How to Calculate Pain and Suffering Damages in Ohio
It’s helpful to know how to calculate personal injury damages in Ohio, and certain damages can be calculated using bills, invoices, and documentation of wages. Those damages do not account for all the hurt people face after a personal injury. Many people may experience pain and suffering that is harder but not impossible to calculate. Certain factors can help you determine what pain and suffering damages you have faced.
What are Pain and Suffering?
Some damages are simpler to calculate. You can show medical bills and lost wages using straightforward calculations, yet not all damages are so simple to determine. Some damages are still significant but don’t have an exact dollar conversion. Pain and suffering can cover these damages that are subjective but quantifiable using various formulas that personal injury lawyers use.
Pain and suffering can refer to several damages. Some things included under pain and suffering include:
- Aches and physical pain
- Lowered quality of life
- Reduced life expectancy
- Being physically limited
- Mental health issues
- Eating issues
- Post-traumatic stress
To get pain and suffering damages, these issues must be caused by whatever has caused you personal injury.
Types of Cases that Can Cause Pain and Suffering
Many personal injury cases may cause some degree of pain and suffering. Personal injury that creates permanent changes to a person’s body or lifestyle tends to have a bigger impact, as do accidents that make a person feel that their life is in danger. Some common cases our law firm deals with include:
- Slip and fall accidents
- Auto accidents
- Truck accidents
- Pedestrian accidents
- Motorcycle accidents
- Dog bites
- Premises liability
Types of Pain and Suffering
There is a long list of ways a personal injury can cause pain and suffering. Some of the most common examples of pain and suffering include:
- Physical impairment, meaning that you are cannot perform daily functions that you used to do
- Lessened quality of life, which relates to having permanent appointments, medications, or other cumbersome interventions needed to stay alive and functioning
- Inconvenience, meaning that someone cannot attend work or personal obligations or social occasions because of factors like lost wages or medical expenses
- Life becomes less enjoyable, and a person cannot do the activities that give them joy
- Disfigurement, including burns, scars, or lost limbs
- Physical pain, which usually occurs long after the accident and may never improve
- Grief that is caused by losing a loved one in an accident
- Depression, anxiety, and other mental health disorders that result from personal injury
- Intimacy and sexual issues arising from the accident
- A caregiver who can no longer give the care they used to, such as a parent or spouse
- Humiliation or embarrassment can result in certain personal injury accidents and cause pain and suffering
There are other types of pain and suffering that you may face, but these are the predominant cases that people tend to face.
How Much Can I Get for Pain and Suffering?
It’s hard to say how much compensation you can get for your pain and suffering without knowing the factors of your case. The amount you get will depend on elements like the degree of pain and suffering and its longevity. If you want a better idea of how much you can get for your pain and suffering, it is best to consult a professional who has a good idea of what damages cases like yours tend to get. Ohio law places limitations on the total claims a person can get. The cap is at three times the economic damages or $250,000, depending on what is greater, and the maximum is $350,000. In cases with a catastrophic injury, there is no limit.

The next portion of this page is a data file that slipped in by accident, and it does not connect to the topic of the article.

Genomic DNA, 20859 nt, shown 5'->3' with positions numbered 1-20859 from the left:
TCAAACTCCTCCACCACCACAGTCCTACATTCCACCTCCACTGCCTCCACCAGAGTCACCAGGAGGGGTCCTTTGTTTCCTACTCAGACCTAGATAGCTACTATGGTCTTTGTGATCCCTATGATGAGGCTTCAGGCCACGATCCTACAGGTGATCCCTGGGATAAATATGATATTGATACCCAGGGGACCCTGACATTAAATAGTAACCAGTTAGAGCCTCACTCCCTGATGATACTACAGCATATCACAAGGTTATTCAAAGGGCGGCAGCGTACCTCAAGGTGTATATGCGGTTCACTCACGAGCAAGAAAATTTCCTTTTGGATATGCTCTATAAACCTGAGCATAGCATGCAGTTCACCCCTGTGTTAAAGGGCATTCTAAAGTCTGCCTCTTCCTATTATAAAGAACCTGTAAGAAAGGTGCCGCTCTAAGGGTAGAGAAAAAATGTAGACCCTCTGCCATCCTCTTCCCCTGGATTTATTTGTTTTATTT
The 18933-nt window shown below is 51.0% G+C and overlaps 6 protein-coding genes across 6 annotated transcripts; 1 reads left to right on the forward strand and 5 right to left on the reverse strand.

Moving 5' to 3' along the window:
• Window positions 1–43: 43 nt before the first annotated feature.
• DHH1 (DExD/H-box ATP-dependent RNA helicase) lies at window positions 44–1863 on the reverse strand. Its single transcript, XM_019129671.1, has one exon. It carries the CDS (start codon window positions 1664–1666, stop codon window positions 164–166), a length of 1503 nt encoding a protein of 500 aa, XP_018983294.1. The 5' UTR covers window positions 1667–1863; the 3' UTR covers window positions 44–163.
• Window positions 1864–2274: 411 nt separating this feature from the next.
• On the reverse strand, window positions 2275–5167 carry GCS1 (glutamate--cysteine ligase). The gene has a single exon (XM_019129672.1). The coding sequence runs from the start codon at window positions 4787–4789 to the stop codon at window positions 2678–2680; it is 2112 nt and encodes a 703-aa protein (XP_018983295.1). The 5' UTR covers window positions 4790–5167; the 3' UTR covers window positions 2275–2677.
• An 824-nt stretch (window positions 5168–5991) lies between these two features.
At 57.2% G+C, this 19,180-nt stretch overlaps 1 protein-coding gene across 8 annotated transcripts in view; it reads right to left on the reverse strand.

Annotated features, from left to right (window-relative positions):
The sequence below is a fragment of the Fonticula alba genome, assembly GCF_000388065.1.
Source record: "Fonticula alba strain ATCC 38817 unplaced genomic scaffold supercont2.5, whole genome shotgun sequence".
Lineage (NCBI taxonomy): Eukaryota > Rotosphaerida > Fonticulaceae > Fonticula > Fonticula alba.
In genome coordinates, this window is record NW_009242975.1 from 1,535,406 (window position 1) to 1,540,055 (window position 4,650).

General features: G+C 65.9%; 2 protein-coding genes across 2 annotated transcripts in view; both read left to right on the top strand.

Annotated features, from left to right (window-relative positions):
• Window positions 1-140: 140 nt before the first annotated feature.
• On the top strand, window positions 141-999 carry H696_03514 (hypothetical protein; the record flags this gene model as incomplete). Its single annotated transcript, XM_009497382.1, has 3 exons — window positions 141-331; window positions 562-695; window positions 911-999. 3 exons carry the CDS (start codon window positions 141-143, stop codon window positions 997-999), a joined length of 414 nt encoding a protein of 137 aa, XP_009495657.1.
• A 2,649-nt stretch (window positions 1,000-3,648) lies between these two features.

How is Pain and Suffering Calculated in Ohio?
Valuing pain and suffering in an Ohio personal injury claim can be challenging because it is more abstract than other calculations as other damages, but there are ways to document the pain and suffering that you have faced. Personal testimony, for example, can help you show how you have suffered. You can also rely on the testimony of people in your life who have witnessed changes in you. Additionally, mental health records can also highlight the ways your personal injury has caused you pain and suffering. To show that you have suffered, you want to highlight how your life has changed, and your ability to engage with the world has been altered by the accident. Average car accident settlement in Ohio
Sometimes, courts and insurers use a multiplier ranging from 1.5 to 5, and they will take the other damages and then multiply them by a number in that range to give an estimation of how much pain and suffering are worth. For example, paralysis might correlate to a higher multiplier because of how much continued pain and suffering it will cause. The multiplier may depend on factors such as:
- How relationships are impacted by your injury
- The degree that your injury influences how you perform everyday tasks
- How long it will take you to recover
- If an injury creates long-term damage or permanent damage
Certain parties also have software they use to estimate what a person should receive for pain and suffering. Others may also use a method that gives a certain rate for the estimated number of days it would take to recover. In Ohio, there is no specific formula that must be used, so it’s a very subjective process.
A Personal Injury Lawyer Can Help
While you can try to calculate pain and suffering on your own, it is best to find a lawyer who has the skill and experience needed for these determinations. Without legal assistance, many people underestimate their damages or otherwise misvalue their damages. Our law firm can give you guidance and help you determine how much your case is worth. With a consultation, we can ask whatever questions you may have and help you make sense of your case.
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